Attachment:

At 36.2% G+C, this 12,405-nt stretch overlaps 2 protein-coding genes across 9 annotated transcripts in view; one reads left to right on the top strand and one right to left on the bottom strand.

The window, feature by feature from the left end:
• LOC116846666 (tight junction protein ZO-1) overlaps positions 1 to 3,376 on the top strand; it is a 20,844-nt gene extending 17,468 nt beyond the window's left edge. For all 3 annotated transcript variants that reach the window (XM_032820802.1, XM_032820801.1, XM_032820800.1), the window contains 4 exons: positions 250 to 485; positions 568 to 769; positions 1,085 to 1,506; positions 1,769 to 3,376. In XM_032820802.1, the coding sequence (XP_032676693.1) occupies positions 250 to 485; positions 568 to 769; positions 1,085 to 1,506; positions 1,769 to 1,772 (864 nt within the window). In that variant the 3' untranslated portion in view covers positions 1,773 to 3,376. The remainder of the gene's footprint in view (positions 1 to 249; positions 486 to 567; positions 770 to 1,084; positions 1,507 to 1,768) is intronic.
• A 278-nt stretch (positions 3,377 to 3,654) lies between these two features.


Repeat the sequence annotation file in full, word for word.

At 36.2% G+C, this 12,405-nt stretch overlaps 2 protein-coding genes across 9 annotated transcripts in view; one reads left to right on the top strand and one right to left on the bottom strand.

The window, feature by feature from the left end:
• LOC116846666 (tight junction protein ZO-1) overlaps positions 1 to 3,376 on the top strand; it is a 20,844-nt gene extending 17,468 nt beyond the window's left edge. For all 3 annotated transcript variants that reach the window (XM_032820802.1, XM_032820801.1, XM_032820800.1), the window contains 4 exons: positions 250 to 485; positions 568 to 769; positions 1,085 to 1,506; positions 1,769 to 3,376. In XM_032820802.1, the coding sequence (XP_032676693.1) occupies positions 250 to 485; positions 568 to 769; positions 1,085 to 1,506; positions 1,769 to 1,772 (864 nt within the window). In that variant the 3' untranslated portion in view covers positions 1,773 to 3,376. The remainder of the gene's footprint in view (positions 1 to 249; positions 486 to 567; positions 770 to 1,084; positions 1,507 to 1,768) is intronic.
• A 278-nt stretch (positions 3,377 to 3,654) lies between these two features.